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Author Topic: Aren't all robots and intelligence already built?  (Read 1541 times)

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Offline praveen_khmTopic starter

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Aren't all robots and intelligence already built?
« on: May 20, 2010, 10:57:10 AM »
This is a strange question which always bothers me. Whenever I imagine a new robot or new intelligence, I try to find information on google. I Find that it is already Built,  Successfully. Does it mean that this is old science and somebody or the other have already done everything?

Or is there anything still pending for a beginner like me to learn and show something new.

-Praveen
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Offline Hawaii00000

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Re: Aren't all robots and intelligence already built?
« Reply #1 on: May 20, 2010, 11:17:05 AM »
Quote
I Find that it is already Built,  Successfully.

I think we all kind of have that problem, I guess that true for technology in geneal, not just robotics. I think experienced helps a lot with coming up with new ideas. The longer you've been around the the more "seeds" you have for good ideas and the more you know what is and is not possible. I my opinion robotics is definity a technology on the way up, not on the way down and obviously everything hasn't be thought of yet.

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Offline Cristi_Neagu

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Re: Aren't all robots and intelligence already built?
« Reply #2 on: May 20, 2010, 02:59:47 PM »
Even tough you find that somebody already had the ideas that you're having, that doesn't mean you shouldn't pursue them. Unless you are trying to produce something commercial, or something that needs to stand above other products, going up well beaten tracks is very useful. Not only do you find out first hand why things work the way they do, but when you get stuck, you have places where you can learn how to get going again.

You might say "why waste my time doing stuff that others had already done to exhaustion?". Well, how do you expect to invent something brand new when you haven't the experience to tackle something simpler? It's like trying to swim to the bottom of the ocean on your first swimming lesson.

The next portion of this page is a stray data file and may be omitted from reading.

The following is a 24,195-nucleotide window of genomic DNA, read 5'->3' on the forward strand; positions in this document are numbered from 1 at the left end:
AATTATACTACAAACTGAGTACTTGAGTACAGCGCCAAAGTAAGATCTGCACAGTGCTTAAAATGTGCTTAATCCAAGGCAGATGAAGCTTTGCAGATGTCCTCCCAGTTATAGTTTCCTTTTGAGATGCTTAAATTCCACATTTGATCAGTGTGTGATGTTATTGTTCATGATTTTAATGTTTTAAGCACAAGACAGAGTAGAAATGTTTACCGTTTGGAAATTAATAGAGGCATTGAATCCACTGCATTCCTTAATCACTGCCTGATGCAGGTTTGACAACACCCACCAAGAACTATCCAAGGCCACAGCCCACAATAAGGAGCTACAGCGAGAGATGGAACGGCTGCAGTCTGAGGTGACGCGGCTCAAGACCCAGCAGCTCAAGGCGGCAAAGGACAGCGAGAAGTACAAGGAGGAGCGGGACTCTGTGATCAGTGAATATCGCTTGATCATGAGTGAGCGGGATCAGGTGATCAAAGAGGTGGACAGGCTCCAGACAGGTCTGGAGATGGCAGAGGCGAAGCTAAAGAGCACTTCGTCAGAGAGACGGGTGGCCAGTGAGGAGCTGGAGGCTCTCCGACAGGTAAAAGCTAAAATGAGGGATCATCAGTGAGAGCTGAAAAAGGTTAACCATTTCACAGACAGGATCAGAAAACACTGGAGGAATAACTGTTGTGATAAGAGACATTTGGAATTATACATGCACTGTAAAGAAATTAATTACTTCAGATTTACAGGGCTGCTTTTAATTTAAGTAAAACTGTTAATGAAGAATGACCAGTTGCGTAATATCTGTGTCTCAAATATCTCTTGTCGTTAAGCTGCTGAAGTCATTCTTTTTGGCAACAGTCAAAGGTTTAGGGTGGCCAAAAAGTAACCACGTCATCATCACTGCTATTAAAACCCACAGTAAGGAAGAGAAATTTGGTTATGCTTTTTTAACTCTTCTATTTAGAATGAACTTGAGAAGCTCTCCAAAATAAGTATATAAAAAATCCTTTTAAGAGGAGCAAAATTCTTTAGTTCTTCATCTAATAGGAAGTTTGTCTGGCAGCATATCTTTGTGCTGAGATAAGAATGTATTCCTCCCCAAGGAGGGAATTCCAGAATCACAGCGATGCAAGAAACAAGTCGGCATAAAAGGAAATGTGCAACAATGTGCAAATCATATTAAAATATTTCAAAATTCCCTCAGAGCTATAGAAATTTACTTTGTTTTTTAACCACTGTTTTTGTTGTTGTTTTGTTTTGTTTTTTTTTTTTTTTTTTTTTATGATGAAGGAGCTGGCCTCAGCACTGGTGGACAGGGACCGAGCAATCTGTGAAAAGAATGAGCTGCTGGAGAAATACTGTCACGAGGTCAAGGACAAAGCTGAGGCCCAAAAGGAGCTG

You could also say that "i don't need to rethink for myself everything, i can just read what other have have found". Just remeber that reading is not a very practical thing to do. And only by doing something you gather experience.

There will always be a "cutting edge" of science. But only a few people will live on it. There is nothing wrong with reinventing the wheel sometimes, as long as you don't expect anything profitable coming out of it.

Offline praveen_khmTopic starter

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Re: Aren't all robots and intelligence already built?
« Reply #3 on: May 21, 2010, 03:30:45 AM »
Thanks for your words guys. Maybe these words would inspire me in continuing my search for knowledge on robotics.
Robot building is all about sharing and learning
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Offline Ro-Bot-X

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Re: Aren't all robots and intelligence already built?
« Reply #4 on: May 21, 2010, 05:29:06 AM »
You can find ways to be original. Take a look at my MiniEric robot. You won't see another robot that looks like him on the net. His arms-torso design is original, he can bend down to pick up objects, using the hands as a claw, or he can move the hands independently. Also, you won't find many robots that use 4 microcontroller boards that communicate using I2C. Even more, you won't find many robots that use a spray bottle to spray a mist of water to put out a candle flame. But, you will find lots of robots that use Ping))) sensors, Sharp IR sensors, Arduino, Faulhaber motors, servos and a color LCD display. So, take a look at what others have built and combine features that you like with your own ideas about functionality.
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Offline vinito

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Re: Aren't all robots and intelligence already built?
« Reply #5 on: May 21, 2010, 07:57:35 AM »
I'm not much of an electronics or programming wizard yet (dunce actually) but I can speak with authority about mechanical things. And I'll offer the idea that original ideas are usually just combinations of the basic machines that have been around for centuries, i.e. the wheel, the lever, etc.